Herbs geophytes, base definite, perennial, frequently succulent, terrestrial or rupicolous. Roots thick, tuberous. Stems erect, rarely prostrate with ascending apex, herbaceous to succulent, unbranched to little branched, rarely densely branched, rooting only at the basal nodes. Leaves sessile; spirally-alternate, rarely distichously-alternate, evenly distributed along the stem or congested at the apex of the stems; sheaths closed; blades flat to falcate and/or complicate, base symmetric or slightly asymmetric, midvein conspicuous, rarely inconspicuous, adaxially impressed, abaxially prominent, rounded, secondary veins conspicuous or inconspicuous. Synflorescences  mainly axillary in the distal portion of the stems, sometimes exclusively axillary, rarely exclusively terminal, composed of a solitary main florescence. Inflorescences (main florescences) consisting of a sessile double-cincinni fused back to back, when terminal also pedunculate; inflorescence bract hyaline, tubular, inconspicuous; peduncle bracts absent; supernumerary bracts generally present, reduced, the same size as the leaves or the cincinni bracts, rarely leaf-like; cincinni bracts reduced, unequal to each other, non-saccate, conduplicate, free, not overlapping each other; bracteoles expanded, imbricate, linear-triangular to triangular, hyaline. Flowers bisexual, actinomorphic, flat or tubular, when present floral tube infundibuliform to hypocrateriform or campanulate; pedicel gibbous at apex, straight at anthesis and pre-anthesis, deflexed at post-anthesis; sepals equal, free, chartaceous, elliptic to broadly elliptic, not dorsally keeled, apex acute; petals sessile, rarely clawed, equal, free to conate, blade elliptic to ovate to broadly ovate or rhomboid to broadly obovoid to obovoid, flat, base cuneate to obtuse, margin entire, apex acute to obtuse; stamens 6, arranged in two series, equal, filaments free from the petals, rarely epipetalous, straight at anthesis, spirally-coiled at post-anthesis, medially sparsely bearded with moniliform hairs, hairs shorter than the stamens, variously colored, anthers with connective quadrangular to rectangular, rarely rhomboid, yellow, anther sacs C-shaped, rarely ellipsoid, yellow, pollen yellow; ovary pubescent, locules 2-ovulate, style straight at anthesis, spirally-coiled at post-anthesis, variously colored, cylindrical at base, cylindrical to obconical at the apex, stigma truncate to capitulate or capitate to trilobate, pistil longer than the stamens. Capsules broadly oblongoid to subglobose to globose, light to medium brown when mature, pubescent, loculicidal, 3-valved, sometimes apiculate due to persistent style base. Seeds exarillate, 1-2 per locule, ellipsoid to narrowly trigonal, ventrally flattened, not cleft towards the embryotega, testa scrobiculate to rugose, rarely costate, with ridges radiating from the embryotega, embryotega dorsal, conspicuous, with a prominent apicule.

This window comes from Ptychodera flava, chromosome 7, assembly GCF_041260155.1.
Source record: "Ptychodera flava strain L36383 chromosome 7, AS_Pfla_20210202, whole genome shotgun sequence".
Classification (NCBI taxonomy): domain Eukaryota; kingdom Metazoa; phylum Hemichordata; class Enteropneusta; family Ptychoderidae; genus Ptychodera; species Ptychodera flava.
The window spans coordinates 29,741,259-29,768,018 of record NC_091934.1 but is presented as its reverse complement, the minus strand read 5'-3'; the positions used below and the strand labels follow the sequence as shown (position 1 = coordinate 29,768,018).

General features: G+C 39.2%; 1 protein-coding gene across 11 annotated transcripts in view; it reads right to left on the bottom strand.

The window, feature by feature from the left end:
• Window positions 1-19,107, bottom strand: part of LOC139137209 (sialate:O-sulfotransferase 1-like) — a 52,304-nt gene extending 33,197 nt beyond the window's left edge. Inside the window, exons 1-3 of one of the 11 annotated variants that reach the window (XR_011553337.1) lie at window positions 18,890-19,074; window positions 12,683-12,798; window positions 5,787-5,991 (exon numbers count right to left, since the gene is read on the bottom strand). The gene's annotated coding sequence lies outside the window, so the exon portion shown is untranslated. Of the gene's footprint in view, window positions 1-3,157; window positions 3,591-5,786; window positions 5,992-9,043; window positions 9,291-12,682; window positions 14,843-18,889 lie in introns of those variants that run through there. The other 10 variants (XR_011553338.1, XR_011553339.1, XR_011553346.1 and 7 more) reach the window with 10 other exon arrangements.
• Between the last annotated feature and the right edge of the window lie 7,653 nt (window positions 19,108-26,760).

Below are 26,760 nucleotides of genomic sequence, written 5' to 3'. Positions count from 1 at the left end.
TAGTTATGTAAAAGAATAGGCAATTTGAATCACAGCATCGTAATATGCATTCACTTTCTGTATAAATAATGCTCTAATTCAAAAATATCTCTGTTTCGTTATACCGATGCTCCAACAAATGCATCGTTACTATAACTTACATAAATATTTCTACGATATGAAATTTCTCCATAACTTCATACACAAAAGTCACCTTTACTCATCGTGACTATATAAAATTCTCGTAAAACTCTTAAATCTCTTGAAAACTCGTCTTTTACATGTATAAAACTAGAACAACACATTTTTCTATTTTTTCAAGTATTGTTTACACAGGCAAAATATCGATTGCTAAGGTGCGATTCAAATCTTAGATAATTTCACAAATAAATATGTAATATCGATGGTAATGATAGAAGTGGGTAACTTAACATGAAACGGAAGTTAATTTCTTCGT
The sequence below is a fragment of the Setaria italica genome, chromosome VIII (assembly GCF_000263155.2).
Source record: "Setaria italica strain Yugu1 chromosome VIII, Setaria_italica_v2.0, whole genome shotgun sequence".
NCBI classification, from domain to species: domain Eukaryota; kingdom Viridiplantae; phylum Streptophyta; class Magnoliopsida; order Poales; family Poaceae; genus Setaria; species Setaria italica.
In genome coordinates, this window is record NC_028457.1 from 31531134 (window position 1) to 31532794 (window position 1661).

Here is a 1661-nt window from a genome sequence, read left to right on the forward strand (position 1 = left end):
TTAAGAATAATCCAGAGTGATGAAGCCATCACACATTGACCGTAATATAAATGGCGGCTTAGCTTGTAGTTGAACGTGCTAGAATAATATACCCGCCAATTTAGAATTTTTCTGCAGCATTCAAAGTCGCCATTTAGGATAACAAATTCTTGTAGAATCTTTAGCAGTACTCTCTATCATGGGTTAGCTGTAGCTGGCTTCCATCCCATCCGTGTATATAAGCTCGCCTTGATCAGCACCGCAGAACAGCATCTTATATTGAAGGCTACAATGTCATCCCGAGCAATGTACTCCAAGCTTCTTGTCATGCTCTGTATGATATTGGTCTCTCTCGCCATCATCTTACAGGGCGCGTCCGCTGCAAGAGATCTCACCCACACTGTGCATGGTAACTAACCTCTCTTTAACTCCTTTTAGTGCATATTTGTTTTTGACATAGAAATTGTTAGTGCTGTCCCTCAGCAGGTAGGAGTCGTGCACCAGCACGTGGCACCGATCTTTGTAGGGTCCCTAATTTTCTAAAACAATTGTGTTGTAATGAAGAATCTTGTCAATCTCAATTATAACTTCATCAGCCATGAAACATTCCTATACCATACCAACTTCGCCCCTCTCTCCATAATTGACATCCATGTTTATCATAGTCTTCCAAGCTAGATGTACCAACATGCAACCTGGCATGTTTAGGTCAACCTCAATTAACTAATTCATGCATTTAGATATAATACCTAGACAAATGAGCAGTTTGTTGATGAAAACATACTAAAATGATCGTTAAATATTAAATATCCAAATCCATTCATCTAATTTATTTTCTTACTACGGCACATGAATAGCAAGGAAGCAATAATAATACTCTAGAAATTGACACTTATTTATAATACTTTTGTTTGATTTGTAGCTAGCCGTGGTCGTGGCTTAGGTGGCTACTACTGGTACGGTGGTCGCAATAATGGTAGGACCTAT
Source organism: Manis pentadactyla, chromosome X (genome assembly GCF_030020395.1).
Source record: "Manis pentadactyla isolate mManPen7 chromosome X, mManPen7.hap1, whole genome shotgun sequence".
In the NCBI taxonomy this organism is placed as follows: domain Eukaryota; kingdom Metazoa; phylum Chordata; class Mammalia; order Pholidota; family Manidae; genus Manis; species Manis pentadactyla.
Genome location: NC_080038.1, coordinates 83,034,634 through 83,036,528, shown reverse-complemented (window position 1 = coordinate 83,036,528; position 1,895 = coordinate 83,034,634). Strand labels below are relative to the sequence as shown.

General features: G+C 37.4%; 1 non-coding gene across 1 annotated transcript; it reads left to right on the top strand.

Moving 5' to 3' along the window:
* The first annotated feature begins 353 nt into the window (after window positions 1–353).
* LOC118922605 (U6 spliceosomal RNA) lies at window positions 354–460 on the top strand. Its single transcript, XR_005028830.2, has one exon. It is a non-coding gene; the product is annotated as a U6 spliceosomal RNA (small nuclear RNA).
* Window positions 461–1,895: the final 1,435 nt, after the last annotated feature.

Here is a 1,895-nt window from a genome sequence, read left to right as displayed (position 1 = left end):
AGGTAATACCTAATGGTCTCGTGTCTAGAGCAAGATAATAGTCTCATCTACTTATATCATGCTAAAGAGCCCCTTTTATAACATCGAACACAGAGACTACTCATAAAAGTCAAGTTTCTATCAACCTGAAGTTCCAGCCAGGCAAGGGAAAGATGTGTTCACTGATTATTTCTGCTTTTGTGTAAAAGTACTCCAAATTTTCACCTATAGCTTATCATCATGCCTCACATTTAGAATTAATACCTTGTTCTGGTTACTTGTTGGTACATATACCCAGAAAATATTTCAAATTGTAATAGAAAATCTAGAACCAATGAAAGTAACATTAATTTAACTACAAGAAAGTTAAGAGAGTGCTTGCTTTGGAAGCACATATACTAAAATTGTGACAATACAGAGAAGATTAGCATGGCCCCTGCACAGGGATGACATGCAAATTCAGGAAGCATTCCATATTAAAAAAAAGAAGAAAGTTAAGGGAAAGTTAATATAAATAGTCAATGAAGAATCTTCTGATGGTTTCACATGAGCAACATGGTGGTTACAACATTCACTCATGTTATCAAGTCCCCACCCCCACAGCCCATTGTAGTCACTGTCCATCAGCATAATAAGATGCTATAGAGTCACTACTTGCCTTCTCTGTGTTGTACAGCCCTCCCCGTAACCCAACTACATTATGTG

Habitat, distribution and ecology.